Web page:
Brown Dog not out of woods, but prognosis hopeful

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Brown Dog's fate was uncertain when Lynn Daniels brought him to BluePearl Pet Hospital in Des Moines Thursday.


Brown Dog has a badly broken leg.

The intrepid Brown Dog, who touched the hearts of many in the Perry community Wednesday when he surrendered peacefully to local law enforcement, was thoroughly examined by a veterinarian Thursday for the first time in years.

The results were saddening but not hopeless.

Brown Dog’s most serious condition is the comminuted fracture of his rear left leg. X-rays showed the long bone in his leg broke in two places. Caregivers had noticed his limping within the last month.

“The cause is unknown,” the Raccoon River Pet Rescue (RRPR) said in a statement Friday, “but the location and extent of the fractures would suggest he was hit by a car.”

Sometimes man’s best friend does not have his friendship returned: Along with their motor vehicles, humans tried to kill Brown Dog with their guns.

“X-rays also indicate that Brown Dog was shot with a gun at some point in his life, as bullet/shotgun fragments were found imbedded in his body,” the RRPR statement said.

Non-human enemies have also harmed the sturdy Sheba Inu during his years on the streets. Tests showed that Brown Dog is heartworm positive, and he was also bearing ticks. Several broken and missing teeth were also found in his aged jaws.

Given the severity of his broken leg, Brown Dog was transferred Thursday to BluePearl Pet Hospital in Des Moines for further treatment.

“We expect to hear back from the surgeon this morning regarding his surgery, which will hopefully happen today,” the RRPR said. “Brown Dog may not have had the ‘hands-on’ care that most pets receive throughout their lifetime, but we are committed to offering him the best medical care available so that his final years can be lived in a home with the love and attention that he so deserves.”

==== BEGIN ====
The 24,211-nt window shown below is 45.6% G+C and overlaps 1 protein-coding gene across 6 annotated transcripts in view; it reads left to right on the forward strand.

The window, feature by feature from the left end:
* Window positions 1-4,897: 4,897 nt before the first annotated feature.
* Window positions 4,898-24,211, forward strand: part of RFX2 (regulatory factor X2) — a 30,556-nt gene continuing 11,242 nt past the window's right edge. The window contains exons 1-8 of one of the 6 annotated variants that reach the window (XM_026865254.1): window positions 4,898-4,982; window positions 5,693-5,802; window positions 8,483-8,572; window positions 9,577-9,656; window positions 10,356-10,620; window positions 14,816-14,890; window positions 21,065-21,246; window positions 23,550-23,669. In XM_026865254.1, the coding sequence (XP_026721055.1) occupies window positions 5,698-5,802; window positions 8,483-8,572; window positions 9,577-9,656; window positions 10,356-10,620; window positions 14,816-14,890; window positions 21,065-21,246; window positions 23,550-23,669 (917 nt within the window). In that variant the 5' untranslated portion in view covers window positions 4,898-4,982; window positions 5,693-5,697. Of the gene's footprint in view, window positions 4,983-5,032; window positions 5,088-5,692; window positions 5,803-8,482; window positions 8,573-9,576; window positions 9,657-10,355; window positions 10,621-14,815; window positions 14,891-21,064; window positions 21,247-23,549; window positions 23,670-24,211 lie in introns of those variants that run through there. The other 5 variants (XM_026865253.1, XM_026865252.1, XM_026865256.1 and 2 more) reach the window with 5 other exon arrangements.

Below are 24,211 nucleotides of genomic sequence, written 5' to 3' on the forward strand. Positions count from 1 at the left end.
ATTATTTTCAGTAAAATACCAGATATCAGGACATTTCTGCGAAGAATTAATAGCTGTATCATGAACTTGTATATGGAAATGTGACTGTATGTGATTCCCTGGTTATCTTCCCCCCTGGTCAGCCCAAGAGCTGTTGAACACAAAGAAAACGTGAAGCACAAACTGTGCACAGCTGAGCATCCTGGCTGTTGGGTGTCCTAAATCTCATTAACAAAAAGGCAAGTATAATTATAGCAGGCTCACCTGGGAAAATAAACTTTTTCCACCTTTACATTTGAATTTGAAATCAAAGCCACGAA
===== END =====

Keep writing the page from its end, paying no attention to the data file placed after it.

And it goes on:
Fifteen years is the average lifespan of a Sheba Inu, so Brown Dog has fully earned his retirement and well deserves some pampering for a change. His caregivers hope their compassion can overcome the contrary lessons about wolfish human nature that Brown Dog cruelly learned in youth.

“Brown Dog was mistreated in the past, and it sent him on a path that led him to believe that humans are to be feared and, at all cost, avoided,” his rescuers said. “However, that is all about to change for Brown Dog. Even in severe pain, this beautiful canine never growled or snapped at us. With time and patience, Brown Dog will understand that he is loved and cared for by many in our community.”

The cost of Brown Dog’s surgical care is expected to top $5,000.

“This is a huge expense for a small shelter such as ours, but Brown Dog is not just our dog. Brown Dog has an entire community pulling for him!” the RRPR said.

Readers wishing to contribute toward Brown Dog’s ongoing medical treatment should visit the Raccoon River Pet Rescue Facebook page and click on “Donate” or the Raccoon River Pet Rescue website and click on “Donate.”

“We will continue to update you on Brown Dog as things evolve,” the RRPR said. “Just know that we are doing everything in our power to see that Brown Dog not only survives this medical emergency but thrives!”

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